M-P: Our customers are of all ages. Our first customers were in their mid-twenties, late fifties, and early sixties. Our graphic designer’s son is 13 and he is totally fascinated by our watches, even wearing one himself, while my father’s godson is 16 and posts photos of our watches together with his newest sneakers on Facebook and Instagram.
What are you interested in besides the watch business?
W: That is a broad field… I am very sporty, and enjoy running, cycling, and weight training. I’m passionate about music, no matter the genre, as long as it grabs me. I like to read, and recently I’ve also got into gardening. I spend a lot of time with my wife, and together we also give couples workshops. Both of my granddaughters open my heart… and once a week I teach a yoga class for men. I’ve been practicing yoga myself for years. I don’t experience strict separation between my working life and other interests- they merge with and inform
M-P: It’s the same for me as well – there’s a fluidity between my work and my private interests. I also teach yoga once a week, and have been practicing it for a while too. A couple of years ago, I set up a cultural association with some friends, which I am very active in, both musically and with my sewing machine, as well as in all organizational matters.
Where do you find inspiration for your work?
M-P: Stimulation and ideas can be found almost anywhere, as long as you remain open and interested. ‘Through my various artistic activities, I am in contact with many exceptionally creative people.’In the rooms of KreativMolkereiSpandau I am surrounded by all sorts of musicians, illustrators, painters, sculptors and fashion designers every day. Through my work in a large jewellery business, I am in contact with consumers as well as with many watch and jewellery manufacturers.
W: I have long been active in the watch and jewellery industries, including as a goldsmith designing and crafting my own jewellery line, and this connection has never been broken. I am very active online and observe what the newcomers, microbrands, and design-oriented brands are doing. This means I’m very up to date. I am also always inspired by my engagement with the Bauhaus and their products. In general, I am fascinated by all kinds of form and design. A well-designed motorbike or bicycle excites me just as much as a beautiful lamp or “tiny house”. My eyes are always attracted to high quality design.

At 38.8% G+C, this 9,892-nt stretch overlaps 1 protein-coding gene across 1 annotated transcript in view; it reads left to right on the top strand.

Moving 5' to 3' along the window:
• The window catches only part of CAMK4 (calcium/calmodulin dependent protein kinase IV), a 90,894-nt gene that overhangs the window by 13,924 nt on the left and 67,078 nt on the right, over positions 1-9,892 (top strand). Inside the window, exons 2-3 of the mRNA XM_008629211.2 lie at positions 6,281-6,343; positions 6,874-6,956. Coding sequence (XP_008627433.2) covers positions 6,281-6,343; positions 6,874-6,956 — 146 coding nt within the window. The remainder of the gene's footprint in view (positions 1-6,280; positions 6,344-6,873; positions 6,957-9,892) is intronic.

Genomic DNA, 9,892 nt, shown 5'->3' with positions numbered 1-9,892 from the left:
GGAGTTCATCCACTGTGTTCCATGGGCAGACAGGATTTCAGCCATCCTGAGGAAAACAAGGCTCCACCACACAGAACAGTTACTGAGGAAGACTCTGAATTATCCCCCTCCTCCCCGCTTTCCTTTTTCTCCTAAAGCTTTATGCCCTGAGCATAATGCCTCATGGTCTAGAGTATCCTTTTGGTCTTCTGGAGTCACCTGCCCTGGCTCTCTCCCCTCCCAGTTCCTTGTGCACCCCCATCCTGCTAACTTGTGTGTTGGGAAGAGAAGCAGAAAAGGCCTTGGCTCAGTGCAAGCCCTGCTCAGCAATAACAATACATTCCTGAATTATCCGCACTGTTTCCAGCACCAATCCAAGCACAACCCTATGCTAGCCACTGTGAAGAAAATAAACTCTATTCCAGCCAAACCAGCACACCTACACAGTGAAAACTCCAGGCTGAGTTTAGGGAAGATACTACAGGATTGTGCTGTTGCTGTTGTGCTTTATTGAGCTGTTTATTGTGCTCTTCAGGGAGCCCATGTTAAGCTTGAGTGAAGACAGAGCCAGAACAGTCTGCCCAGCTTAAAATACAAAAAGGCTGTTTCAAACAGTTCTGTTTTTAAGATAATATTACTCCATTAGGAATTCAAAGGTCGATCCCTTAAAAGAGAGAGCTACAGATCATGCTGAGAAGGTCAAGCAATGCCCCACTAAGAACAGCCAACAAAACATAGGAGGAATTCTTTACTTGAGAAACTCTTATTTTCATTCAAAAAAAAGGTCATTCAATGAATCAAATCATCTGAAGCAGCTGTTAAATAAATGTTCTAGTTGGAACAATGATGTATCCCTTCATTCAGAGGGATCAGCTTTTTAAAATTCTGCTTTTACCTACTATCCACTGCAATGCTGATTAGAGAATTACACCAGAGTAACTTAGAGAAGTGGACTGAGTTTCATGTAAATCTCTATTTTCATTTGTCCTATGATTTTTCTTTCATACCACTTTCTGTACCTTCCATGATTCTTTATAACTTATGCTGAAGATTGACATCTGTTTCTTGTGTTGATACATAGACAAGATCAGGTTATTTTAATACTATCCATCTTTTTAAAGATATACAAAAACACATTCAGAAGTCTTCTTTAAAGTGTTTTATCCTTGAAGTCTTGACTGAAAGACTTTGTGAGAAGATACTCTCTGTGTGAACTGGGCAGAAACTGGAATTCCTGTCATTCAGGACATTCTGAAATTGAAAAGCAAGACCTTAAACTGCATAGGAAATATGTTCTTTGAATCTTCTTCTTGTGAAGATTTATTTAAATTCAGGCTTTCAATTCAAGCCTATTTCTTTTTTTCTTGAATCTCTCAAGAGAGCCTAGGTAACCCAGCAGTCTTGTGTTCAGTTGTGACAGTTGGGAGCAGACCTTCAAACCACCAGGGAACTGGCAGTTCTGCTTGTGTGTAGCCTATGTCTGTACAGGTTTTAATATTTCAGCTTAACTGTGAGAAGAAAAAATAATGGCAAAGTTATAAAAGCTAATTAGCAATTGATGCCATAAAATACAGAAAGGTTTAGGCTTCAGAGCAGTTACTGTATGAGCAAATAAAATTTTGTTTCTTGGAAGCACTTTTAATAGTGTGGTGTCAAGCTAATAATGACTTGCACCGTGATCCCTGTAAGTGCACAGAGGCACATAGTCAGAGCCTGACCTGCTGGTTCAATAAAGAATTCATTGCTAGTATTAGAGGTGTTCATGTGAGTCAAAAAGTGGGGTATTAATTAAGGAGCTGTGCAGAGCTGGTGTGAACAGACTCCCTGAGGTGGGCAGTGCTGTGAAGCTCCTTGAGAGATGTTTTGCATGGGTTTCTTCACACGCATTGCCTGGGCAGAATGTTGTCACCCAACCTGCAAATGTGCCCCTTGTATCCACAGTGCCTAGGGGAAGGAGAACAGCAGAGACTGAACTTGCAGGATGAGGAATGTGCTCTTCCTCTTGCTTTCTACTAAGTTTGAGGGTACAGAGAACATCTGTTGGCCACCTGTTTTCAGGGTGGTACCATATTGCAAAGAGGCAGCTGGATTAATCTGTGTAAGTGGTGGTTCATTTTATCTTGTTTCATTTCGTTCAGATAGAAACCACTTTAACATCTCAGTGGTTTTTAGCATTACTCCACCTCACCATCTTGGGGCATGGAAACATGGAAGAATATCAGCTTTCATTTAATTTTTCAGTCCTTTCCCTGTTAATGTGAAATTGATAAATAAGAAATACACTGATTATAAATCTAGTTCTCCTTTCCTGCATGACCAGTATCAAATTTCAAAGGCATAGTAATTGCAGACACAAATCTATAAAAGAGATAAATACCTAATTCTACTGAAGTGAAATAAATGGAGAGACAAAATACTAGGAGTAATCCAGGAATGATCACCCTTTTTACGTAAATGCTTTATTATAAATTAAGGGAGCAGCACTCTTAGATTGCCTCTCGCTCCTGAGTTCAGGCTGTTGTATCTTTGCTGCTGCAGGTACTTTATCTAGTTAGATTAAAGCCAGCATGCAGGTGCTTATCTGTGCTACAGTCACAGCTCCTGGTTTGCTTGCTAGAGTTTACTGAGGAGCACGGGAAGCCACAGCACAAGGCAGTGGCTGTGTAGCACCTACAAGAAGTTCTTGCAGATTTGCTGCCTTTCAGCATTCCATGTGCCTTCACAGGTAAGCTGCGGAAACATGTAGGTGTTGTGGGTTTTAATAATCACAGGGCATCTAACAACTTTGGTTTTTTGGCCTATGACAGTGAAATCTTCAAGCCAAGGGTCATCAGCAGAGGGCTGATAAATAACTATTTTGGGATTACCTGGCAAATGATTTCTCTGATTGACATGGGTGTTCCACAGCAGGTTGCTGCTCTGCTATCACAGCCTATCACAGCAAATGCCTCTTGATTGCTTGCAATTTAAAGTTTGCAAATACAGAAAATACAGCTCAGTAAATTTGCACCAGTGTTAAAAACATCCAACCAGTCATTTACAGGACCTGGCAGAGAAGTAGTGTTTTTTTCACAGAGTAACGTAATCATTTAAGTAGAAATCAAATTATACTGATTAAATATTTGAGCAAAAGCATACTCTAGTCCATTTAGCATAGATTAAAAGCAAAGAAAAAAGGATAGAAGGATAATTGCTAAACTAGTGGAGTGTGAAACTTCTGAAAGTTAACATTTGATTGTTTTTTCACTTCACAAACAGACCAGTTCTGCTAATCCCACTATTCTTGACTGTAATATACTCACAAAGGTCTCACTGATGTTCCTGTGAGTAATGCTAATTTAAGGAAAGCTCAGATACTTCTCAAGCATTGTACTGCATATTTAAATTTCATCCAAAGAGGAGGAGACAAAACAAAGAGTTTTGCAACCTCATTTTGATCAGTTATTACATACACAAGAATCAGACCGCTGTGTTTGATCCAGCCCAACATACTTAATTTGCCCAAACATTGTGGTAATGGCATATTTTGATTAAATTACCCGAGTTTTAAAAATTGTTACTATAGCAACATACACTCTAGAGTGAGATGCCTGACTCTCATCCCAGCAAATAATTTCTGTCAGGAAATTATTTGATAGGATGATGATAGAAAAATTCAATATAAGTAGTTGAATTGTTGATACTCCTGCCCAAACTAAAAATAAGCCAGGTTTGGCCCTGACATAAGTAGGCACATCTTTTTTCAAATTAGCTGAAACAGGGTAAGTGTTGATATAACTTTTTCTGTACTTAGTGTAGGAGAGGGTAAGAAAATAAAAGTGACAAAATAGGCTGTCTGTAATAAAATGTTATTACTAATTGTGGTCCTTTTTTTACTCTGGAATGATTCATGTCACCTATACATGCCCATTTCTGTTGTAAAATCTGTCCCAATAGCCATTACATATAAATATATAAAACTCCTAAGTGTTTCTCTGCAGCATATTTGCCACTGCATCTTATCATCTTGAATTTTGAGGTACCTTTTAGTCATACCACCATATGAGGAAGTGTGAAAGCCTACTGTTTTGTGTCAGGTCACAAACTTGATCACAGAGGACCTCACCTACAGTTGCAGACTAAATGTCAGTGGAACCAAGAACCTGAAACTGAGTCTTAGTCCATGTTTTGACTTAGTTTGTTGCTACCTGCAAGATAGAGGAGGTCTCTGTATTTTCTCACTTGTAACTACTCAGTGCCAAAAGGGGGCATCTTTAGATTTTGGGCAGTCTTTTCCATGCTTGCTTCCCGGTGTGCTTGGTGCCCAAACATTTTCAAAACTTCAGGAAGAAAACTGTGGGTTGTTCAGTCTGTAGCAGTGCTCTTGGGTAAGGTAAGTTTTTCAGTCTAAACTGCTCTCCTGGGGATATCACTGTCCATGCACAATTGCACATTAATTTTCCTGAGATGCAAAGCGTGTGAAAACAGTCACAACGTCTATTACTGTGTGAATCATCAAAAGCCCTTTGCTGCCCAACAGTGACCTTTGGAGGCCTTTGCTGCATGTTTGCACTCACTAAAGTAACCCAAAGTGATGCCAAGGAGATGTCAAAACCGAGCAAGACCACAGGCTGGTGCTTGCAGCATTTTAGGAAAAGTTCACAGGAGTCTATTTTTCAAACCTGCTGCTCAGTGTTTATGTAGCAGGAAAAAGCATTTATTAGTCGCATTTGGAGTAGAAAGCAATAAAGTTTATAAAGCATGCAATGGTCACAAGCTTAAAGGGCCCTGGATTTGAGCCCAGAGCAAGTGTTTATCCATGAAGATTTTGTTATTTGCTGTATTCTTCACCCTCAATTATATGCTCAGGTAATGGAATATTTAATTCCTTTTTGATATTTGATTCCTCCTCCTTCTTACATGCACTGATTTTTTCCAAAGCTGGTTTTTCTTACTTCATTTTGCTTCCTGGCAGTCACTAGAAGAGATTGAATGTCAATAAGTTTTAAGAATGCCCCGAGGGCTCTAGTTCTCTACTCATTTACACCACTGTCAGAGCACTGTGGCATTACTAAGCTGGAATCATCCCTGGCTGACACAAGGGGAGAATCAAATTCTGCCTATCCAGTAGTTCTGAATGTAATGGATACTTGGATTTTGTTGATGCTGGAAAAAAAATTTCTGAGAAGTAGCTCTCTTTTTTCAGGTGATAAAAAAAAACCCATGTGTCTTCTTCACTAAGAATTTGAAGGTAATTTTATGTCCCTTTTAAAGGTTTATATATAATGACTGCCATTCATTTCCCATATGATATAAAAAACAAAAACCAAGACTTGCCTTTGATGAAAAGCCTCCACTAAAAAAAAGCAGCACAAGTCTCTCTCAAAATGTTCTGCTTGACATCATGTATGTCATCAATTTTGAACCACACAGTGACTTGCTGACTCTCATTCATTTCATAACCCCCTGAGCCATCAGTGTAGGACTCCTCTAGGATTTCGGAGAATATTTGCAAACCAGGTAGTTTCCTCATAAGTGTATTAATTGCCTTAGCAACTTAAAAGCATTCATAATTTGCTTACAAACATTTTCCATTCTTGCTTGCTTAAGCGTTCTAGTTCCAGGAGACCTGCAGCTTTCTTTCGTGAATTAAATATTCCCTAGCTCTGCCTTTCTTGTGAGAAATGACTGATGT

M-P: Exactly – whether in the cinema, on Netflix, in nature or in museums, inspiration exists everywhere.
Wilfried and Mia-Phyllis in front of there studio
Where do you see your brand in future?
W: In the first couple of years it is important to establish ourselves in the marketplace. We will continue to take care of our key customers and then see what other areas we would like to expand into.
M-P: We will not and do not want to become a big player or mass brand. Our focus is to create beautiful watches for design lovers, and it will stay that way.
W: My feeling is that the brand will grow organically from within. What I mean by that is that our “ideal customer” will slowly but surely help promote brand awareness in their personal, professional and cultural lives. From the beginning, we have noticed that people who like our concept and products are very willing to independently engage themselves on the brand’s behalf.
Do you have new watch designs in the pipeline?
W: The planning process for a number of new models is actually complete. Our next move will be to produce one or two new dial variants for the TEUFELSBERG range, and perhaps also a more exclusive version, depending on how sales progress.
M-P: Our basic idea is to expand on the TEUFELSBERG line as our main collection and create additional independent product lines. We would like to develop a watch with a slightly smaller diameter and perhaps also a small women’s or unisex watch.
W: We are also toying with the idea of special models with limited or numbered editions. But our initial focus is on establishing FWB on the market.
What was most difficult thing for you when first building your watch brand?
W: Personally, the challenge began with making our product known in the marketplace. Prior to that – although there were still a lot of challenges – almost everything was more fluid, with one thing following on from another… But the moment our watches arrived at our distribution center – it became suddenly clear that there was no going back! The watches had become a reality.
M-P: Yeah, you’re right – it is a real challenge to position a new brand on the market. Although it is also obviously the dream of everyone in marketing to be there from the beginning, when a new brand emerges – especially if you were involved in the development of the product. It’s also important not to forget that it really is my own baby. I also think that we did a lot of good preparation work, and the response from customers, the press and industry experts has been very encouraging.
What would you suggest to someone thinking of bringing their own watch brand onto the market?
W: It always depends on what your intentions are with the brand. It is essential to take your time to develop the overall concept, and to establish a financial and temporal buffer to make this possible. You also have to be prepared to throw everything out and start again.
M-P: My view is that it is essential to secure support and assistance from experts for every step along the way. Sometimes you can get a bit carried away in your own head, and so feedback from industry experts is really important. At the same time, you also have to be careful who you consult with, because experts also pursue their own interests.
W: Along with good planning, I also think that it is essential to listen to your gut. Your plans and ideas can only be so good on their own – if it doesn’t feel good, it will be tough.
Thank's and all the best.